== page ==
There are also two very worthy alternative trailheads for Cascade and Porter for those of you that want more of a challenge, as well as a full day of hiking. These bring you in from other directions and would be a great way to start getting in shape for a season of hiking the Adirondack peaks! Note that these options are significantly longer than the suggested route from Upper Cascade Lake. Both start at a lower elevation. We would estimate that these other routes would be roughly 3 times the distance of the route to Porter & Cascade we describe below. Check a trail map that covers the High Peaks area to find these other routes.
Numbers in parentheses such as (ADK #123, McM #456) on this and other pages of Adirondack Journey, refer to the trail numbers assigned by both the McMartin and the ADK guidebooks. Should you want to find an alternative route to any of the 46 summits, please contact me directly at www.adirondackjourney.com. In many or most cases there exists an alternative marked route to the top or an established bushwhack. (N.B.: the inexperienced hiker should avoid unmarked "trails" which may peter out on the route back being much harder to follow as it is not maintained.)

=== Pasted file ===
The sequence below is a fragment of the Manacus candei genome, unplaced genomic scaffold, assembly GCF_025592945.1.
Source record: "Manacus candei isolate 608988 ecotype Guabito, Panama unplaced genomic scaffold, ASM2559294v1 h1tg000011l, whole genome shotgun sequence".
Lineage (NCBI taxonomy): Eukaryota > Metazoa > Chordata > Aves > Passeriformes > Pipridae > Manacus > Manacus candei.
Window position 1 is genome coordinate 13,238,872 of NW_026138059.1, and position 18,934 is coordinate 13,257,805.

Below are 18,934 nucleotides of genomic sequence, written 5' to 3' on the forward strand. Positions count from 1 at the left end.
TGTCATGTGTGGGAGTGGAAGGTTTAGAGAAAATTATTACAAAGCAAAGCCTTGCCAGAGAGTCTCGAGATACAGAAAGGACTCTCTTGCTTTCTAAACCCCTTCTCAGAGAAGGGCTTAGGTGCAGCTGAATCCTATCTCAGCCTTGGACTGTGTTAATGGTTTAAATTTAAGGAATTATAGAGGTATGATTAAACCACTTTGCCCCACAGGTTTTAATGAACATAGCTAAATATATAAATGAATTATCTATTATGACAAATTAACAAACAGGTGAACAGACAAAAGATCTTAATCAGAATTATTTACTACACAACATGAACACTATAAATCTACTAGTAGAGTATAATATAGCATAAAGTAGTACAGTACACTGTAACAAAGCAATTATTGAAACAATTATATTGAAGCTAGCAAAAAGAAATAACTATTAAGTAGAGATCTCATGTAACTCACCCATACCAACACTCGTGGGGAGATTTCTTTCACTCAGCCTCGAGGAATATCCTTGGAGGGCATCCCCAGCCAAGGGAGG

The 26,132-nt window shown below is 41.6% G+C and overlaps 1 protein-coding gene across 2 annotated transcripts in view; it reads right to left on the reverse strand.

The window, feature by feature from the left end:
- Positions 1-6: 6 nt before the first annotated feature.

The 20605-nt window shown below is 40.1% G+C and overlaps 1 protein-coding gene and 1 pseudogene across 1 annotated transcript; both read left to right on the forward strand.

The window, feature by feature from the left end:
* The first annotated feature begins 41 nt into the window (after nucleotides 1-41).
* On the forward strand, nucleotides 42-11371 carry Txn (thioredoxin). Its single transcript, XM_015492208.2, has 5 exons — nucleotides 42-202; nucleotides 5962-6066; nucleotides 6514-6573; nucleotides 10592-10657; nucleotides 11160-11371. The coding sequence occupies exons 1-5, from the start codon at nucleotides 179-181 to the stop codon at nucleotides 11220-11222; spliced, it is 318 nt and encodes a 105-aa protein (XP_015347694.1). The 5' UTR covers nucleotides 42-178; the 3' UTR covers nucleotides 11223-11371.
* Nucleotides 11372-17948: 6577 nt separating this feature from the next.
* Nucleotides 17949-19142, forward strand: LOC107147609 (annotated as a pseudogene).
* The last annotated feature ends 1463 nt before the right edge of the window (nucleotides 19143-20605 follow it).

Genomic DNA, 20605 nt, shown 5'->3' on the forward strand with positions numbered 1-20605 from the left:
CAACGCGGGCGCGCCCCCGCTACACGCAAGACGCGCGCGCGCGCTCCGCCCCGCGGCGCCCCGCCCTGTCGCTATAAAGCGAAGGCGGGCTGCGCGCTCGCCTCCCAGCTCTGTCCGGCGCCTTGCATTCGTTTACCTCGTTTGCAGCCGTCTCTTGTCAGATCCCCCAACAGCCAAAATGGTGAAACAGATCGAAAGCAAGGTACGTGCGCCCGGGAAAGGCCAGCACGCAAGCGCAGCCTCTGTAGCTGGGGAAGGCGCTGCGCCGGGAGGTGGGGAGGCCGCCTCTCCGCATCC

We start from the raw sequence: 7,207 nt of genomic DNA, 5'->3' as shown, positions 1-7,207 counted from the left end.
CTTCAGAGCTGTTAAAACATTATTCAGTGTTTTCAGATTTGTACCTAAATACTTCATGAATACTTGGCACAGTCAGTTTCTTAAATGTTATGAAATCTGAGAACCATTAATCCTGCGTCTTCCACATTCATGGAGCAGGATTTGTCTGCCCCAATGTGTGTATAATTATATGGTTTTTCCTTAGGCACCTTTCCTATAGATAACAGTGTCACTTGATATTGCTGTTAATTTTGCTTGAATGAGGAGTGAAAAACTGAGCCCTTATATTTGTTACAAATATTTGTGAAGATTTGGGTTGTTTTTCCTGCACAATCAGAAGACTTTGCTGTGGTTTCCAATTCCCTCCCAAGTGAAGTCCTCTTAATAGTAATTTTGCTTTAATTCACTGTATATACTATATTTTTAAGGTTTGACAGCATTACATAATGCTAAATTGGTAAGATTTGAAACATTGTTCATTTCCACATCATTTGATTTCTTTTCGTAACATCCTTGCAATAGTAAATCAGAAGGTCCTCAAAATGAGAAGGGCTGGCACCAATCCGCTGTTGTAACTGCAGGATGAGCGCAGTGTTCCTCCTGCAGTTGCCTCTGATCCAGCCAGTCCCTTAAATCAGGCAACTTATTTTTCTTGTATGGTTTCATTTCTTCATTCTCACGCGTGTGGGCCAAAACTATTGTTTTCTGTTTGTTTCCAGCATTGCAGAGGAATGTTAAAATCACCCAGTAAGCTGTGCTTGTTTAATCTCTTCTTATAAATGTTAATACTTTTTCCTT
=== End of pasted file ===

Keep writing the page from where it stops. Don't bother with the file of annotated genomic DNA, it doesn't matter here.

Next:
Joel's Trip In A Nutshell:
Not surprisingly, Cascade and Porter are often the first 4000 footers for many beginning Adirondack hikers. It is logical to climb them both in one ascent due to their close proximity to one another. Also, there is no lengthy hike in from the trailhead just to get to the foot of Cascade to start the climb. You will start to climb almost the moment you step into the forest from the trailhead on Rte. 73. Second, the summits of each are side-by-side with an easy walk from the summit of Cascade over to the summit of Porter and then the return to the trailhead.